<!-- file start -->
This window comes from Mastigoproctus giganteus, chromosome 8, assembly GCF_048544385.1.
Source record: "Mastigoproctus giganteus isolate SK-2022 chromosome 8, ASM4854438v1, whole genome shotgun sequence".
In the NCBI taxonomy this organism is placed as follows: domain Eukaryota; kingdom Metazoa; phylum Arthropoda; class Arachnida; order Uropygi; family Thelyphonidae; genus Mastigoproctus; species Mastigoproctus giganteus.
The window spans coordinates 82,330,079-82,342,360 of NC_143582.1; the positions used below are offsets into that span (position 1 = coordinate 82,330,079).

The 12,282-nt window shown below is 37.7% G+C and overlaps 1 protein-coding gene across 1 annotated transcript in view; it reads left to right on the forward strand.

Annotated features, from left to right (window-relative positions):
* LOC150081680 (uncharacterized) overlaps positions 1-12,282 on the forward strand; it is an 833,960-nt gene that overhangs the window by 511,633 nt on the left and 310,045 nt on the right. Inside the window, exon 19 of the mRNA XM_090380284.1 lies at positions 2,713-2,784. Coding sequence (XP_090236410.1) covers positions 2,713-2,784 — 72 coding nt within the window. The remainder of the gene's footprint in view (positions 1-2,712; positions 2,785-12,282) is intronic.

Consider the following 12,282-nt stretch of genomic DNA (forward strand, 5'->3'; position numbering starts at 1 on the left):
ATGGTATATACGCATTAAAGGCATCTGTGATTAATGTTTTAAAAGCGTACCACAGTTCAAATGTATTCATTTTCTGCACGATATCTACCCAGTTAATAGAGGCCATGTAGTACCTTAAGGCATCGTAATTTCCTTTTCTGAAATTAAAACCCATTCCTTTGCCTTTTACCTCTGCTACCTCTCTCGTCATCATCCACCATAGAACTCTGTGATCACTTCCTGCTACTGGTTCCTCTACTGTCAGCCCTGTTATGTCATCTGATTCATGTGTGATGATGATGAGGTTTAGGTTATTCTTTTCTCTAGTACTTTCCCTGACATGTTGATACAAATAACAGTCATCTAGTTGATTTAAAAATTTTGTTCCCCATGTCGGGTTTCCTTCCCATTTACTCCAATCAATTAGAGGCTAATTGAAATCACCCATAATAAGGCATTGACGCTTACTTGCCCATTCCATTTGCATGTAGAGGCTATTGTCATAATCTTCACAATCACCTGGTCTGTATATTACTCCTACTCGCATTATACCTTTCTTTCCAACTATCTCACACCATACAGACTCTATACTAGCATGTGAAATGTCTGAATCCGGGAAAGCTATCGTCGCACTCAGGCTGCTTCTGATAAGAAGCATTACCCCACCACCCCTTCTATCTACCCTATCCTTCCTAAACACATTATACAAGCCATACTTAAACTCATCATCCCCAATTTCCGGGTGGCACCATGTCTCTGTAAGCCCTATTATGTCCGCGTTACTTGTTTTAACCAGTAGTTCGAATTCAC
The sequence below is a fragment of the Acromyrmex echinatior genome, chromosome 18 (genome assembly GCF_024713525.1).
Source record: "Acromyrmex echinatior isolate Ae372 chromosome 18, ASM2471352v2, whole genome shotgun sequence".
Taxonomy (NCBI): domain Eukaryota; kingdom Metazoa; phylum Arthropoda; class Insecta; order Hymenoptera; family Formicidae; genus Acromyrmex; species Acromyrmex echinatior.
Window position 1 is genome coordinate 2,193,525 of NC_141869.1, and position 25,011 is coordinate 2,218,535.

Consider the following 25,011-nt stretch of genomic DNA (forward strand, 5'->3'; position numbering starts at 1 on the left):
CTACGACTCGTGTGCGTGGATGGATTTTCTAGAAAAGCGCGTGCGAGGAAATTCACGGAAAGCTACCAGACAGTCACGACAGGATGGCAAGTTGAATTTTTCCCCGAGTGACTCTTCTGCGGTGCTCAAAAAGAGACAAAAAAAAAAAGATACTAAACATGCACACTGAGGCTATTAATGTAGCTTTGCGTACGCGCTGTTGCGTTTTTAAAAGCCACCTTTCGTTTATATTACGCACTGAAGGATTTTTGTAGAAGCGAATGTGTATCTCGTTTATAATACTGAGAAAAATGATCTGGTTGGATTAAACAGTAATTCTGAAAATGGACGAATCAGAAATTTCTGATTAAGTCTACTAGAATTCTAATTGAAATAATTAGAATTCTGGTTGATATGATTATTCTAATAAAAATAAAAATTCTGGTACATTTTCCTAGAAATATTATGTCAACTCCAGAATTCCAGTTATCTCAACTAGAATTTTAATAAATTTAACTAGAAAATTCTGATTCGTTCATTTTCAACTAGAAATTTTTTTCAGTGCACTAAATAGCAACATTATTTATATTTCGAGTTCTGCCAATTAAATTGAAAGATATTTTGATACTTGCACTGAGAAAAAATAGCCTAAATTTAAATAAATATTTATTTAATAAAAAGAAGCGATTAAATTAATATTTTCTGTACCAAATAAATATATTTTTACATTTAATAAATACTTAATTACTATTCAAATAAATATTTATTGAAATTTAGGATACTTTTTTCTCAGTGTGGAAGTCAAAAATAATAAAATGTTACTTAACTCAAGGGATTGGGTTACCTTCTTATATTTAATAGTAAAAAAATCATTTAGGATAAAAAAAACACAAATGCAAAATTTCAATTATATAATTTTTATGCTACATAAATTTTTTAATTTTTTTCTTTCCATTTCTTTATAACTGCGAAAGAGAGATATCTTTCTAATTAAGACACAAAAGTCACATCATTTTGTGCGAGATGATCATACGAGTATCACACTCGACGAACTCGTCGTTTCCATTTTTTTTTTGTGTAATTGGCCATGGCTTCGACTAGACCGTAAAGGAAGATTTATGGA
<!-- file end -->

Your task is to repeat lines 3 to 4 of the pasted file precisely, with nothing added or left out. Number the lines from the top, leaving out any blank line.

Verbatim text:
In the NCBI taxonomy this organism is placed as follows: domain Eukaryota; kingdom Metazoa; phylum Arthropoda; class Arachnida; order Uropygi; family Thelyphonidae; genus Mastigoproctus; species Mastigoproctus giganteus.
The window spans coordinates 82,330,079-82,342,360 of NC_143582.1; the positions used below are offsets into that span (position 1 = coordinate 82,330,079).